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For many of us, it was one of the first lessons we learned in our high school government class: Every U.S. citizen has the right to vote.

However, everything we once believed about our voting process is about to change.

It used to be that a miner in Ishpeming, a teacher in Traverse City, a farmer in Alma and an autoworker in Detroit all had one voice — and one vote in the ballot booth. It was this guarantee of democracy that made America the greatest country in the world, but a recent U.S. Supreme Court ruling is threatening to derail that promise.

The new ruling effectively greenlights a use it or lose it policy, opening the floodgates for states to purge voters from their voting rolls who haven’t voted in recent elections. Even such voters as veterans deployed overseas or the disabled without a ride to their polling precinct will be stripped of their constitutional right to help determine the future of our nation.

As a registered voter and elected official, I understand why some folks are either too busy or aren’t inspired by any of the candidates on the ballot, and simply choose not to vote. In fact, more than 2.6 million registered Michigan voters opted not to vote in the 2016 election, but that doesn’t mean they should be punished.

Our First Amendment and Second Amendment rights aren’t revoked for not writing our lawmakers or buying guns on a frequent basis — and neither should our right to vote.

Under this use it or lose it policy, it’s entirely possible for millions of Michiganians to show up at the polls in the next election, only to be turned away before they can cast a ballot. That’s why I’ve offered Senate Bill 977 as a solution to this problem.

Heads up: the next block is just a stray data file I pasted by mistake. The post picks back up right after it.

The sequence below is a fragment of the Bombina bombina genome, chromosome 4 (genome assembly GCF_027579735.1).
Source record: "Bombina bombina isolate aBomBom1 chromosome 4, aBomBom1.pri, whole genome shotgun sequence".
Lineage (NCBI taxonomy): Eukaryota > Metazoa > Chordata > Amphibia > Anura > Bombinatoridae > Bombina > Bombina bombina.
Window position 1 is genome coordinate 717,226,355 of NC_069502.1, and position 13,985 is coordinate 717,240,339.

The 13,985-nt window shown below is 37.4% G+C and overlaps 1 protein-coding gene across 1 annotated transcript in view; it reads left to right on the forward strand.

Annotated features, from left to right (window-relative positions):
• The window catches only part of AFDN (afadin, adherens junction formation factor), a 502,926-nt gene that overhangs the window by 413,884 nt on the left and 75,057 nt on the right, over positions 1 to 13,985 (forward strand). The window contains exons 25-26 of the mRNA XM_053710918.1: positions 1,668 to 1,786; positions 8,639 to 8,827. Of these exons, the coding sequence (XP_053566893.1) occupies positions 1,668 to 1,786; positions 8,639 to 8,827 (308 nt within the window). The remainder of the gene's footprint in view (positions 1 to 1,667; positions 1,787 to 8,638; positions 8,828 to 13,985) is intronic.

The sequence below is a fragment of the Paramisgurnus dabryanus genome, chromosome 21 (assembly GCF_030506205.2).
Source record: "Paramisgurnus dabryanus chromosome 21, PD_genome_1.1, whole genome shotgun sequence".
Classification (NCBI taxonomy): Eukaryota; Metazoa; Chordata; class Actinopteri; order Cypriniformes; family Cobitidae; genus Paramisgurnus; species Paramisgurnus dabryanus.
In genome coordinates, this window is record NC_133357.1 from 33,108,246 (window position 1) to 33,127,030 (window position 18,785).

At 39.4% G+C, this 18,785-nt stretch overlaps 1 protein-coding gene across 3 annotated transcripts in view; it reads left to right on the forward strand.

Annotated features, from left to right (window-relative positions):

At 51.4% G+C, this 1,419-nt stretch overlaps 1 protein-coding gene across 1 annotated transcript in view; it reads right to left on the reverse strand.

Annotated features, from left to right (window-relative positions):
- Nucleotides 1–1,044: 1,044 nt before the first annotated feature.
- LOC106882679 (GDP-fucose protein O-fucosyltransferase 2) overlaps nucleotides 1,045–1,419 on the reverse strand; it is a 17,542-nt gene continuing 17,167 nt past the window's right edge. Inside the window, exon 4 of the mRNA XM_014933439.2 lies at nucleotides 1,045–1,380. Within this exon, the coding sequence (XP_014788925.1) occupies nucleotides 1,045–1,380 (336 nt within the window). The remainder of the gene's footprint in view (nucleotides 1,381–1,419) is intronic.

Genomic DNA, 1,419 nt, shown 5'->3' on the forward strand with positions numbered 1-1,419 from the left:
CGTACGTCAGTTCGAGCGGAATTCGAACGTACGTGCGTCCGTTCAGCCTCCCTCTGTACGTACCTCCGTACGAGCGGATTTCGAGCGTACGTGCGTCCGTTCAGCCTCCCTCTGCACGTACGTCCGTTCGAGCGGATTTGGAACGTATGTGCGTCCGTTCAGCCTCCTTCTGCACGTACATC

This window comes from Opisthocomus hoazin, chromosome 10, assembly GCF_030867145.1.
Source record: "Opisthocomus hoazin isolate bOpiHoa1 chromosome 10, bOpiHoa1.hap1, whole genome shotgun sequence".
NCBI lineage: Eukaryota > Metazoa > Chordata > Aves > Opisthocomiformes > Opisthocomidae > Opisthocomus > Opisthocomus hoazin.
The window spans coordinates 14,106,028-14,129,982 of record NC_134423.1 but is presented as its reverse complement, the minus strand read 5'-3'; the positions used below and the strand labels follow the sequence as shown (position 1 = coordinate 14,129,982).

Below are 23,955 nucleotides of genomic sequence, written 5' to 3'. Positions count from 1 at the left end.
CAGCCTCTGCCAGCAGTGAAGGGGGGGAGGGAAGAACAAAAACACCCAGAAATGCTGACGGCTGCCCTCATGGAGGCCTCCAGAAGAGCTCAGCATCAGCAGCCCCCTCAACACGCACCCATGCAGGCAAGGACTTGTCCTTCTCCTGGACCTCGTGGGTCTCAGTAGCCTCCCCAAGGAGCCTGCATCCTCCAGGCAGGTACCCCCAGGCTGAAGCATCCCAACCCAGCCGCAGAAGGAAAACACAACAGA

SB 977 would make Michigan a same-day voter registration state, ensuring that those wrongfully purged from the voter rolls could still perform their civic duty. Same-day voter registration allows people to register — or re-register in the case of voter purges — and cast their ballot all in one visit to the polls.

Same-day voter registration will also help streamline a process that is overburdened by government bureaucracy and the country’s longest waiting period that has kept eligible voters out of the ballot booth. Technological advances have made this possible by allowing us to speed up the registration process while ensuring accuracy and security.

In the 17 states that have already instituted some form of same-day voter registration, there has been a 5 percent increase on average in voter turnout. In Michigan, that would mean hundreds of thousands of additional citizens contributing to the fundamental process of democracy.

We should listen to our government teachers when they told us that every U.S. citizen has the right to vote, and same-day registration will ensure that remains the case for generations to come.

Sen. Steve Bieda, D-Warren, was elected to the Michigan State Senate in 2010. A Democrat, he represents citizens of the 9th District in Macomb County.

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